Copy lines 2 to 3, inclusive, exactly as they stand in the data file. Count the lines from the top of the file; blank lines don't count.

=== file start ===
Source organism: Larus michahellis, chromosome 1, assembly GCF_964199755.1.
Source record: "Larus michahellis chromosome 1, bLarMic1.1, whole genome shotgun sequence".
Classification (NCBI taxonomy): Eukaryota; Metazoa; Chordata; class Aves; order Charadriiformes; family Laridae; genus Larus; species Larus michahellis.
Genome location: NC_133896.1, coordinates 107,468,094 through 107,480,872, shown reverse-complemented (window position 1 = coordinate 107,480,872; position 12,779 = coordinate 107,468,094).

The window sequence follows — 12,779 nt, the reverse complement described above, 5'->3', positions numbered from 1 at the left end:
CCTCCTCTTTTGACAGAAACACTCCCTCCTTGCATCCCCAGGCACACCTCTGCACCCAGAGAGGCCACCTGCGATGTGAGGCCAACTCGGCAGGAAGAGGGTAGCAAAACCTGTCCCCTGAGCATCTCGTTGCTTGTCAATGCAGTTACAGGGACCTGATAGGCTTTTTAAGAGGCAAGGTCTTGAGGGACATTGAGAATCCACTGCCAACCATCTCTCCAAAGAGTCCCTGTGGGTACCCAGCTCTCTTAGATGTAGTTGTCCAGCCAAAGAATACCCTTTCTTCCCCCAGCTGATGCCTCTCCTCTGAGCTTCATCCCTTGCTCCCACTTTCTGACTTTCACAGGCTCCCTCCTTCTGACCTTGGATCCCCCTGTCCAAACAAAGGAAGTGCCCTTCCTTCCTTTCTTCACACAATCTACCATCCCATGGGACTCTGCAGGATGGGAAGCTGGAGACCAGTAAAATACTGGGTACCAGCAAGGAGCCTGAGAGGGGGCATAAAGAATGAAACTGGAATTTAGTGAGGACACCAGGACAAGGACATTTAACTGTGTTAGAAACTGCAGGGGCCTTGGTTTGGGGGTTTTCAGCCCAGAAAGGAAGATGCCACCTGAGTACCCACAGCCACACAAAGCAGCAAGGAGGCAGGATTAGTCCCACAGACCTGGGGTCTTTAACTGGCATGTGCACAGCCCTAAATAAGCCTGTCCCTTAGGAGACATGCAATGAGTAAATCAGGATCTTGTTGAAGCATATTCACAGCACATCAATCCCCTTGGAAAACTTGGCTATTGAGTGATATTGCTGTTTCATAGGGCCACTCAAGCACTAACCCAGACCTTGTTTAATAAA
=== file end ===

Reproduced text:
Source record: "Larus michahellis chromosome 1, bLarMic1.1, whole genome shotgun sequence".
Classification (NCBI taxonomy): Eukaryota; Metazoa; Chordata; class Aves; order Charadriiformes; family Laridae; genus Larus; species Larus michahellis.